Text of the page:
Moving to a new country thousands of miles from friends and family has been a mixed bag of emotions. Three years ago when I applied for my job in the US, Chris and I thought very hard about whether leaving the UK was the right thing to do. We had only been married for about two months, and in the three years we were together preceding our marriage, I had spent one of those years in Afghanistan and another half a year traveling with work. So as you can imagine, it might have seemed a little crazy to be moving half way across the world so soon after we tied the knot. But it was our dream to live abroad, at the least before having children. So we went for it, and on 1st January 2013 we packed our two suitcases and got on a plane to Virginia, USA.
We have missed weddings, birthdays, births, parties, funerals along with just missing friends and family in general. But we have made new friends, and experienced weddings, parties, birthdays and births here in the US too. At the ripe age of 32 years old, we are not the socialites that we used to be. We pretty much like being in bed by 10pm, some nights you will find us in bed at 9. We even joined a sports and social club where we have met some very lovely people, and made some very lovely friends. But I can’t help but feel in friend limbo. We haven’t been here long enough to have established the types of strong friendships that we have in the UK, whom we have known since childhood or university. I think part of this is our age. We are old enough that we don’t bond with people who like to go out drinking or partying, but people who are our age tend to have children, and it’s difficult to bond over something you don’t have yourself. Dreaming of having children isn’t quite the same.
In the US the average age of a parent is 25.1, in the UK it is 30. And that statistic sums up our predicament. Maybe I am mistaken behind this reasoning, but I feel like we do not bond quite as well with people our own age here in the US because they typically have children. We have a couple of friends who have children, but I can’t help but feel like our bonds haven’t fully sealed. Just as we started to make friends with some younger people, but they have moved on, just like we did….to other parts of the country, or even other countries. And I really honestly have reached a point where I feel like not bothering to make new friends. Working with the military, I am now getting a bit tired of making friends just for them to move on after 2-3 years.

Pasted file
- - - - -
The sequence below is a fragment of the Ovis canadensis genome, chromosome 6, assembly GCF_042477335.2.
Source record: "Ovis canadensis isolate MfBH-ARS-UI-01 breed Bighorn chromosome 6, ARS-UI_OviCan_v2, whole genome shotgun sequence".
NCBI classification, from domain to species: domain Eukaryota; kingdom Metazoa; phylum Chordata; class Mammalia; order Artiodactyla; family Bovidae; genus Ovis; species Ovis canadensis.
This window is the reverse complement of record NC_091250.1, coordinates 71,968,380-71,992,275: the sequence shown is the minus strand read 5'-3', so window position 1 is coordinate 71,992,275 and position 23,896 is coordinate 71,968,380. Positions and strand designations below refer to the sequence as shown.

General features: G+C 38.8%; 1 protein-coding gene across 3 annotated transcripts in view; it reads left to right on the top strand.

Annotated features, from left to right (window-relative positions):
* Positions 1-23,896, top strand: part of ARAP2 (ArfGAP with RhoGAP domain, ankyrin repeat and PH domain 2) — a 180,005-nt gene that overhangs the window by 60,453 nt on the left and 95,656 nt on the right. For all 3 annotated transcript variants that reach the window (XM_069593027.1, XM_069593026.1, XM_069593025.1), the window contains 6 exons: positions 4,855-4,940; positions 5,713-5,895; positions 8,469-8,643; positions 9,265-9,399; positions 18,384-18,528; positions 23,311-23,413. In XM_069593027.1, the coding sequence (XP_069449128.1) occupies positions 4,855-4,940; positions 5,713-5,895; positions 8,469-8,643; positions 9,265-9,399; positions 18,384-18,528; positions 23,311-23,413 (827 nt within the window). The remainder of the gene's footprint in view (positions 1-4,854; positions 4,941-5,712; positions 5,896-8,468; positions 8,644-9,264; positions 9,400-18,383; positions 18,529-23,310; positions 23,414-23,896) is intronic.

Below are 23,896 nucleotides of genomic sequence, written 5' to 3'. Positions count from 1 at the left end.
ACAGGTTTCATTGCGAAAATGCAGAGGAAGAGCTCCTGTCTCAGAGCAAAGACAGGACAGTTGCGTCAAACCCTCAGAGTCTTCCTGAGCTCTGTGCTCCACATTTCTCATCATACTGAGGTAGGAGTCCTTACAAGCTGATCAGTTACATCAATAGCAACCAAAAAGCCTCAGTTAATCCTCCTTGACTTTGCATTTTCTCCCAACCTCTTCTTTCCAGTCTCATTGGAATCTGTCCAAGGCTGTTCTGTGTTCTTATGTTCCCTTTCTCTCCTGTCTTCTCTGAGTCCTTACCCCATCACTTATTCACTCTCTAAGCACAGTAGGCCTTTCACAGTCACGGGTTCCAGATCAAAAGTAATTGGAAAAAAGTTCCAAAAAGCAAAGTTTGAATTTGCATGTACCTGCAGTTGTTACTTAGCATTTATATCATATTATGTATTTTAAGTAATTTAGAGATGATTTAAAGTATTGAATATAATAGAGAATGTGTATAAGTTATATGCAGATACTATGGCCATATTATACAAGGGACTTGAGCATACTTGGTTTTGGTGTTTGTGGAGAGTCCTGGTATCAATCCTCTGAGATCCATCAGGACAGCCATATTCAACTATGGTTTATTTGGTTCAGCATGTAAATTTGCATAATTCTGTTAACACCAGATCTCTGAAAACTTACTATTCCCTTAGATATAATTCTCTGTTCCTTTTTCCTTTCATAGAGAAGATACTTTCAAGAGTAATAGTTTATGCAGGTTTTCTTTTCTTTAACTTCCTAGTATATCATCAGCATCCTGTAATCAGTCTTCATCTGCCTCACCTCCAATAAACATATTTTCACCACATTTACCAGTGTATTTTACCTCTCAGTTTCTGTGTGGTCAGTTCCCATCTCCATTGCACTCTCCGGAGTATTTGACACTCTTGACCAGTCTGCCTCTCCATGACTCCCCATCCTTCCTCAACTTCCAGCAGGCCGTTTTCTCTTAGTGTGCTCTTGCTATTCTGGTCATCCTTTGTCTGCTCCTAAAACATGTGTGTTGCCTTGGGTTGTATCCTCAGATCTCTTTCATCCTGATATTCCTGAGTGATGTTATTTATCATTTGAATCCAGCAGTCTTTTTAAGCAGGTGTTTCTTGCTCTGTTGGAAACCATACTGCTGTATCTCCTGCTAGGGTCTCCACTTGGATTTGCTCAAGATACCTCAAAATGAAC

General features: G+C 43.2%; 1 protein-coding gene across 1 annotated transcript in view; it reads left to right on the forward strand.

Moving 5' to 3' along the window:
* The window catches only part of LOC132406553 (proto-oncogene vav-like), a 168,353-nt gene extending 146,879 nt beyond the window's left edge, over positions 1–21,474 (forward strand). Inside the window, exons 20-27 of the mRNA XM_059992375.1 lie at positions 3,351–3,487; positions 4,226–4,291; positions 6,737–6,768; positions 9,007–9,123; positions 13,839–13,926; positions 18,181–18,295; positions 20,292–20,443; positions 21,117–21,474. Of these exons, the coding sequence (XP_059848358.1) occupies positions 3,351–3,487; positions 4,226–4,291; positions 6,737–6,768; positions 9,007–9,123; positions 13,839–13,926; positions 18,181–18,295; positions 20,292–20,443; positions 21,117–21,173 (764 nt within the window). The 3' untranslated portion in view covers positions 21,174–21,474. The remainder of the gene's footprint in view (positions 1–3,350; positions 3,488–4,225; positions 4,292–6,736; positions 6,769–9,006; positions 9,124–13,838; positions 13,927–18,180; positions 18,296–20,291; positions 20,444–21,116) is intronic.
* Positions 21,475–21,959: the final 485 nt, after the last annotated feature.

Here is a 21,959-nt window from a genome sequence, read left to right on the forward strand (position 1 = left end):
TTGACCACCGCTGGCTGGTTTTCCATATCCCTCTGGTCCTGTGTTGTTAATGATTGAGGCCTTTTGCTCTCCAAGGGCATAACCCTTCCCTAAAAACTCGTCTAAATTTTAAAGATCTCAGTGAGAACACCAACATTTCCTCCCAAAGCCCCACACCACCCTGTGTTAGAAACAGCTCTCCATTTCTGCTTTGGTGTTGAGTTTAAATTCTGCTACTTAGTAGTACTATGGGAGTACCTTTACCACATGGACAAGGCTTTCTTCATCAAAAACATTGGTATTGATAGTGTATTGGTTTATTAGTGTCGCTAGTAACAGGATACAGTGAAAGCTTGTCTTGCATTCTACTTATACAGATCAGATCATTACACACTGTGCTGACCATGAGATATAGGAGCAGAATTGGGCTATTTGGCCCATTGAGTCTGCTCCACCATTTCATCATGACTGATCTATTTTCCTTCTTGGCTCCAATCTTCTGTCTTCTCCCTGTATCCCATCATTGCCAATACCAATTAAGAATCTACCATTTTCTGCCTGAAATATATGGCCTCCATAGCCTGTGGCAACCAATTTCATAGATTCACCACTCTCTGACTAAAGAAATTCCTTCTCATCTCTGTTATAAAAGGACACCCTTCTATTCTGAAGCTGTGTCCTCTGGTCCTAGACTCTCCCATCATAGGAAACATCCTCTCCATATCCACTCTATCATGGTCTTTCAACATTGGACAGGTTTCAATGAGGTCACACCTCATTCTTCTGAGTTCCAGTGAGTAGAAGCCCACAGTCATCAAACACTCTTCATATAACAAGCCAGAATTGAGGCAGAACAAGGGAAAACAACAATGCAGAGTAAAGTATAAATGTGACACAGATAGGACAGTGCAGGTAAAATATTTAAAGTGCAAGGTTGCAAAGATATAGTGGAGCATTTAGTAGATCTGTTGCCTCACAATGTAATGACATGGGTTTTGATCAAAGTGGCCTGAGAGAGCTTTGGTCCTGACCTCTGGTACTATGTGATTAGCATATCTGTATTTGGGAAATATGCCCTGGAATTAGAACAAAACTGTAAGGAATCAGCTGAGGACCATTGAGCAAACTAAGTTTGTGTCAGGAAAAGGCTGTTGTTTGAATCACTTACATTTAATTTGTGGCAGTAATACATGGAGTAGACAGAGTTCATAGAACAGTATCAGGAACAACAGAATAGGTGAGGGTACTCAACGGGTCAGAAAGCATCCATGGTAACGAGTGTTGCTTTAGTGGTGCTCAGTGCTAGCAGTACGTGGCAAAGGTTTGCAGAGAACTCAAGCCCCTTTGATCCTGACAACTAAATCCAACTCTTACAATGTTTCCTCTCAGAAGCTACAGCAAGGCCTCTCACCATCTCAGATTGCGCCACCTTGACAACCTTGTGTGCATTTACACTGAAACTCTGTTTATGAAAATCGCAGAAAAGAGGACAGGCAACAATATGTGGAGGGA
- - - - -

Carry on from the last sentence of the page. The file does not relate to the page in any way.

With infertility looming over our heads, I sometimes feel lost without good friends by our sides. Fortunately, I have some amazing friends back in the UK who have been so incredibly supportive through everything so far. I am so lucky. But I have hardly told anyone here in the US about our infertility treatment. And so this is why I am considering going to our local RESOLVE meeting; I hope to actually meet other couples similar to us. Friends in the UK are great, but it’s not so great when you just want a hug or just fancy doing something random and spontaneous to help get you out of hole.
Without knowing if my contract will be renewed at the end of the year, we are on a weird cliffhanger. This may be our last summer here. We may only have 6 months left to see and do everything. But we may be here longer. We keep telling ourselves that we should live in the present and not hold back. But even still, I can’t help feel like we are caught in a friend gap right now. Why does it feel like as we get older, having a kid is the ‘get out of jail free’ card? It just doesn’t seem right.
2 thoughts on “Caught in a friend gap”
I totally understand the feeling… I wasn’t in the same situation, but I was definitely in a friend gap where the only way of socialising in the place I used to live was through your children. And we didn’t have children. It was so, so lonely and I don’t think I ever would have gotten over it (as I still don’t have any children and sadly the relationship didn’t last).
I think in the UK anyway the social set up is either through old friends (many of whom now have children so I’m excluded), new friends who are “out on the town” and through work or friends of friends – and this is all pretty much drinking based or sports based (neither of which I want to do that much of), or the people who have children. So I would agree that it’s easy to get into a friend gap.
I’ve been lucky as I have quite a lot of old friends who still don’t have children, and I work so much during the week that I’m happy to have time just with my partner at the weekend. But you definitely need to make more effort in your 30s to socialise, I think, and I have really noticed a splitting of the friendship group into those who have kids and those who don’t.
Not sure what the answer is… I can only say that I empathise!
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Thank you! Maybe I’m just seeing it from a UK perspective and stuck in that culture still….I think you hit the nail on the head with work – if you are both so busy during the week, you need the weekends to catch up with each other. I definitely feel this too.
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